And when I buy pipe tobacco, I want to be similarly wooed, in a gentler fashion, with enticing names and graceful fonts. What I don’t want are pictures of bleeding gums, or apocalyptic warnings about impotence, in 72-point lettering.

I don’t need you, Big Government. I’ve worked all the downside out for myself, what with having more than half a brain. Your concern is touching but your bombast is ugly and intrusive, and given the attack of the vapours you’d get, were we all to give up smoking and tobacco’s tax revenues vanished overnight, you can spare me the cant while you’re at it.

Exasperation, however, can be the mother of invention. I’m envisaging a niche business that familiarises itself with the illustrations and colours found on old-school tobacco packaging, and re-creates them in the form of adhesive labels that can be peeled from a backing strip and applied to modern tins or boxes of tobacco products, neatly covering up all those ghastly health warnings. The private citizen buys a favourite brand, decides he’d rather look at pleasing graphic design than the strident manifestations of statism, when he beholds his cigar box or fag packet, and sends off to our fledgling business for a strip of brand-appropriate labels.

Downside? If such a business isn’t already illegal it may well become so. As the vaping debate has shown us, the anti-smoking lobby doesn’t like being out-smarted. Once any form of sanctimony gets the bit between its teeth, it takes most of the Royal Engineers to extricate it, so if you like the sound of my suggestion, you’d also better like a fight.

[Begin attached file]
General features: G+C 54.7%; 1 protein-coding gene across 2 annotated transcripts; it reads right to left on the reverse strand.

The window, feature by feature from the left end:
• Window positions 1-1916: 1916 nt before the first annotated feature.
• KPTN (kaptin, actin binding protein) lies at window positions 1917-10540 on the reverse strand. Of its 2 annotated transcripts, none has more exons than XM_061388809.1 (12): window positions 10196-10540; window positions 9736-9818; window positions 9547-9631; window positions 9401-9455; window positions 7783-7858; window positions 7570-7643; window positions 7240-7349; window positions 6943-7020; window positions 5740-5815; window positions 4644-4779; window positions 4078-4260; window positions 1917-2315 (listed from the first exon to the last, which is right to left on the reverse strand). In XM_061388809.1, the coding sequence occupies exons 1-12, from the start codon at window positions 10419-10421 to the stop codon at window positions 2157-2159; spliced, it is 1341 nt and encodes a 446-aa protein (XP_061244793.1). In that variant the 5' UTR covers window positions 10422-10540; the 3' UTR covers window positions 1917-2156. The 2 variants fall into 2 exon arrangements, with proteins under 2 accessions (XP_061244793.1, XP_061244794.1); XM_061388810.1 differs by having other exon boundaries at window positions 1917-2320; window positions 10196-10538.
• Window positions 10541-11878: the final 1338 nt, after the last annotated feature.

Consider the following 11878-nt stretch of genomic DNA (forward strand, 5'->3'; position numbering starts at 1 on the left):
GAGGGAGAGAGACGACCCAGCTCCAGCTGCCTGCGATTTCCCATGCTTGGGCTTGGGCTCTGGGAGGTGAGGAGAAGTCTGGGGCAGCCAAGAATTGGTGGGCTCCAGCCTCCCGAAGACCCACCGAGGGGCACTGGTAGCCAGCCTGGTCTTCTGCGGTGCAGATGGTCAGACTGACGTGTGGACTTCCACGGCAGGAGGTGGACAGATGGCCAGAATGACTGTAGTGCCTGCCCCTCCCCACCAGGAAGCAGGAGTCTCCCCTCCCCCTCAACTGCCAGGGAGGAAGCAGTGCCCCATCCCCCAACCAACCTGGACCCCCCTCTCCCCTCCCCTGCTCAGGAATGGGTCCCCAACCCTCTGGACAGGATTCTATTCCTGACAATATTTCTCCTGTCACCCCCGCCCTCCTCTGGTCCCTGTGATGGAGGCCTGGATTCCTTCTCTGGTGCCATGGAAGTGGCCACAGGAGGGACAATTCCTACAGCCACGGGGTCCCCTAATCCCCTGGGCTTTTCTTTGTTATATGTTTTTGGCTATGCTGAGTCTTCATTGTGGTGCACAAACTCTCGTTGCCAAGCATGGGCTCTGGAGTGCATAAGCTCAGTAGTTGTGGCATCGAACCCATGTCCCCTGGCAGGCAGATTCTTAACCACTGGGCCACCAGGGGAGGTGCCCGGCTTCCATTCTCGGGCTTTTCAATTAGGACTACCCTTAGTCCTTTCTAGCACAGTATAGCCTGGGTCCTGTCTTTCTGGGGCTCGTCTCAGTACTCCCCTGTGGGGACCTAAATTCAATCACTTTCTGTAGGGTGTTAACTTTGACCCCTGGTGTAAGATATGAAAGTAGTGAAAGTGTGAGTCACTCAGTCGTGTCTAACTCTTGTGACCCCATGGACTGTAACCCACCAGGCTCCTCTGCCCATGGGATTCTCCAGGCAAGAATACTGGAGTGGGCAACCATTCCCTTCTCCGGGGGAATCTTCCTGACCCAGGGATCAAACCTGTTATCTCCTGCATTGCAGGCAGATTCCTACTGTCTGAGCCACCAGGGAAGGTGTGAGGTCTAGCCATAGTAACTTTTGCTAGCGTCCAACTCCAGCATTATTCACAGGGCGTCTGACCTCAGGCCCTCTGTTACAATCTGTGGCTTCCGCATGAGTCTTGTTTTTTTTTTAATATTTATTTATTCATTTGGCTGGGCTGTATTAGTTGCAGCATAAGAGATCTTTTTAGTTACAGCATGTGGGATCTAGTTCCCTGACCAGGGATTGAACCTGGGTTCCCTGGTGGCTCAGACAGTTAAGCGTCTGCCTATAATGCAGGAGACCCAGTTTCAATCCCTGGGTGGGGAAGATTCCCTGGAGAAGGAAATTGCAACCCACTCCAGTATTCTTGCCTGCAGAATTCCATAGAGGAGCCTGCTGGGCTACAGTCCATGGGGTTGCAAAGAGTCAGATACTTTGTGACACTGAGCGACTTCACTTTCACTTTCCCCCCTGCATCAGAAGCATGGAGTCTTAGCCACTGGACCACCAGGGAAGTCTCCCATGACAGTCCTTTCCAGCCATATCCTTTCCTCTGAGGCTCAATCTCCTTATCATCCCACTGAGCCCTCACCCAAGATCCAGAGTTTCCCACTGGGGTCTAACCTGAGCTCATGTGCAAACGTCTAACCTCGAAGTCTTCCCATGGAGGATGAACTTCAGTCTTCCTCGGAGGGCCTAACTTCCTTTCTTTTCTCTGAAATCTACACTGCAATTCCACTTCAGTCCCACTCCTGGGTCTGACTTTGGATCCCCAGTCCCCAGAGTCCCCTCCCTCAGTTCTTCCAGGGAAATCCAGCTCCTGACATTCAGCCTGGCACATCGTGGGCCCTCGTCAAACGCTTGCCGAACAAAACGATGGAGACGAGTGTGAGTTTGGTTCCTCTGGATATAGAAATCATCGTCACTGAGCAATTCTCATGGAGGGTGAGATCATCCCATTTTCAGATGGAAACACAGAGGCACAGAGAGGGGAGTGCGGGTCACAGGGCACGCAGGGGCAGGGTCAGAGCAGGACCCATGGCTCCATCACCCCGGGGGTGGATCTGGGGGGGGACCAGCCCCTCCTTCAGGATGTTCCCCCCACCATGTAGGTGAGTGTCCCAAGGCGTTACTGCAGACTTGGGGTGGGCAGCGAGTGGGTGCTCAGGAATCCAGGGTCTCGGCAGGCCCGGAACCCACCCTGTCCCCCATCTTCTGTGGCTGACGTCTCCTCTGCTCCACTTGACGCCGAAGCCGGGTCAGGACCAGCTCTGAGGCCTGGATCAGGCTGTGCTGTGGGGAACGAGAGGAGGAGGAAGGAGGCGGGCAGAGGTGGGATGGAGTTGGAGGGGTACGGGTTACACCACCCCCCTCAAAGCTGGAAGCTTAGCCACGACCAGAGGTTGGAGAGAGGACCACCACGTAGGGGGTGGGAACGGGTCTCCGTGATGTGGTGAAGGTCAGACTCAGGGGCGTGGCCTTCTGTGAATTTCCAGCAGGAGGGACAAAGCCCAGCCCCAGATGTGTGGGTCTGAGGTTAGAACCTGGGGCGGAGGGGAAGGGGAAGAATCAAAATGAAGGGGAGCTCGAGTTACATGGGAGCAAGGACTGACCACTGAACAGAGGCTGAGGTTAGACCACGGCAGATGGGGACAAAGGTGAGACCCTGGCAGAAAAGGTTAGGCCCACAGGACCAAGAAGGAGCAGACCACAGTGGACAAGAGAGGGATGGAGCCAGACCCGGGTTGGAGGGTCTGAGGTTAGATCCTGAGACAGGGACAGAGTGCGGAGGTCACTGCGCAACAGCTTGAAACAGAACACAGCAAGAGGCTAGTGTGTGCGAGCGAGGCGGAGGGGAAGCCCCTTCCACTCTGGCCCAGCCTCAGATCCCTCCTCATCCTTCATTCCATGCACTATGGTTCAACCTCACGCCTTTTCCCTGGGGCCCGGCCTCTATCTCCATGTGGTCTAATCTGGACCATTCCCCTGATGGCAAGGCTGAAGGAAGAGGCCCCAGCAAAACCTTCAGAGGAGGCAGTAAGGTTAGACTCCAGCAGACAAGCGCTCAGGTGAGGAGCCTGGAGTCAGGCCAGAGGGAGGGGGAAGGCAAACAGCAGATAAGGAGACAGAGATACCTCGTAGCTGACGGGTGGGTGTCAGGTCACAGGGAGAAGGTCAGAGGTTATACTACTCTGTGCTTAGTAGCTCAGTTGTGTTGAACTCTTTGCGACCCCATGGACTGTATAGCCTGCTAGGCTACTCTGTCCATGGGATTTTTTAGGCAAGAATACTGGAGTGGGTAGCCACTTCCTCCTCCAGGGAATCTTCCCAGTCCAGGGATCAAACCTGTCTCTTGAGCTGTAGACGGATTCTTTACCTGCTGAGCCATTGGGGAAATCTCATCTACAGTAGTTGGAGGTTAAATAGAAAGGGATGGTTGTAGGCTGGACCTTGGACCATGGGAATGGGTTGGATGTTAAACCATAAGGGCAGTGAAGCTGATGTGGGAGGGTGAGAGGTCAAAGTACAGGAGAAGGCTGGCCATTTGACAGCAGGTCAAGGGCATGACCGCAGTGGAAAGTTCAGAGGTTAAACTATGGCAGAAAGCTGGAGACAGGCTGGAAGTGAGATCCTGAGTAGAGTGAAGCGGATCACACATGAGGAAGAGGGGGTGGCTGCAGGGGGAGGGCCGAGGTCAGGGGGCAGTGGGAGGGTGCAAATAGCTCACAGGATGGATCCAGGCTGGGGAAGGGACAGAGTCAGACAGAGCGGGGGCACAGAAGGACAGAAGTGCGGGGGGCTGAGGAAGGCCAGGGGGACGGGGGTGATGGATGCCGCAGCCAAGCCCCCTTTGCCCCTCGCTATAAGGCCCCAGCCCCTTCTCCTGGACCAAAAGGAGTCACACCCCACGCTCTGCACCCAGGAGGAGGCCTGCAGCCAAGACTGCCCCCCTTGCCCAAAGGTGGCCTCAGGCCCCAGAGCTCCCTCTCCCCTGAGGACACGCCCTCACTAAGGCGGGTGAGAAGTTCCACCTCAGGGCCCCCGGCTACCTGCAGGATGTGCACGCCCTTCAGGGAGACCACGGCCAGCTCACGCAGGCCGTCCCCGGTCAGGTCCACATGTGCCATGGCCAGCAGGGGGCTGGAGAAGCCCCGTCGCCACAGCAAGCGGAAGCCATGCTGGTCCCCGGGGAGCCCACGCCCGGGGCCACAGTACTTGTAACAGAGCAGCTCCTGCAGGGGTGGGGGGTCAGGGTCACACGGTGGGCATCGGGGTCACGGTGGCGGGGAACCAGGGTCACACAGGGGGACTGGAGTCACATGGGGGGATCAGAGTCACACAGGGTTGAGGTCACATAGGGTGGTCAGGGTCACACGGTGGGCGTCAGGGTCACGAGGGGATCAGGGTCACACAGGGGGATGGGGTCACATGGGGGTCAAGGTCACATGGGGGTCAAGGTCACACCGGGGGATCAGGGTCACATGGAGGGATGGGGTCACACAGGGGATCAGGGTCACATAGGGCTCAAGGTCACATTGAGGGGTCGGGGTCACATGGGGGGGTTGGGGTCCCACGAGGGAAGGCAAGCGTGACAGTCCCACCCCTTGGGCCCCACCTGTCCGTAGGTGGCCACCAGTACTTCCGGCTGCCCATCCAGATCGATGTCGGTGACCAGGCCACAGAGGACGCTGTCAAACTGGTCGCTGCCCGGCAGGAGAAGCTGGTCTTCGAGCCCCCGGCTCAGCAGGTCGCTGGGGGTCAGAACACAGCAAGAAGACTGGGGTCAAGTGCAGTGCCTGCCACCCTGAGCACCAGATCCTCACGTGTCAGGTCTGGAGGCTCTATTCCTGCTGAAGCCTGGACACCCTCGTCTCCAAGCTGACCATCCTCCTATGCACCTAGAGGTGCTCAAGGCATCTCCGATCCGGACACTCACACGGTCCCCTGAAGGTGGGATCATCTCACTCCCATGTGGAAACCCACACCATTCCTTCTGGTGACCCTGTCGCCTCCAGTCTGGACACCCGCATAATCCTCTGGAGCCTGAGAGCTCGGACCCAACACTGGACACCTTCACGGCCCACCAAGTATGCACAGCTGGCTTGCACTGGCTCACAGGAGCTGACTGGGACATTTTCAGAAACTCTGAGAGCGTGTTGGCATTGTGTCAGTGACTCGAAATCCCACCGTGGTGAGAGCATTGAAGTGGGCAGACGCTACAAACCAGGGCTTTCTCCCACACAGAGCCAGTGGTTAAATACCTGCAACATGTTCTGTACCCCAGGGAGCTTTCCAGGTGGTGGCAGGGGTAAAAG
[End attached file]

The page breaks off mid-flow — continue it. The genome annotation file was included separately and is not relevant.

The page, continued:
But that and copyright issues aside (and as we’re making their packets look nicer, how much pushback should we expect on the latter?) don’t be surprised if the potential market is bigger than you might think. Pretty colours and a little vive la resistance is an alluring combination.

October 16, 2018

Fake news – theory and practice

Filed under: Journalism — - @ 12:30 pm
Tags: , ,
girl reading a newspaper

Photo by Kaboompics .com on

Did anyone at Press Gazette notice the irony, I wonder, when they published a plea to combat fake news virtually side by side with a remarkable story on how Woman’s Own magazine goes about its business?

On the one hand, there is the BBC Director-General, Lord Tony Hall, delivering a lecture on how the media must assert itself as being above fake news.

Mentioning the “F-word” – “fake news” – Lord Hall called on journalists to do everything they can “to combat the suggestion that we peddle fake news”, including double-checking sources.

He said: “Every publisher and every journalist has made mistakes but, in an age when any mistake is portrayed as evidence of an intention to mislead, we must re-double our efforts to get it right first time – and be open and generous about it if we get things wrong.”

And then there is Woman’s Own, getting the festive season under way particularly early by reportedly handing actor Denise Welch a libel suit on a silver platter.

Luckily for them, it seems not to have come to that, with the title’s idea of ‘best practice’ revealed after Welch complained to the Independent Press Standards Organisation, prompting a humiliating apology from the publication.

Contrary to their claims, following a tip-off from a source, Welch had made no unreasonable or ‘Diva’ type demands regarding a return to Loose Women, the magazine conceded. Nor had she made any demands regarding contracts, increased payments, other celebrity guests, airtime or studio lighting. Any suggestion that the Loose Women producers did not want her back was also incorrect.

But they spelt her name right; which was nice.

Compounding the magazine’s woefulness was a quite astounding confession about their idea of journalism’s ‘hard yards’…

“The publication added that it had not considered it necessary to contact Welch given that the source had been reliable in the past.”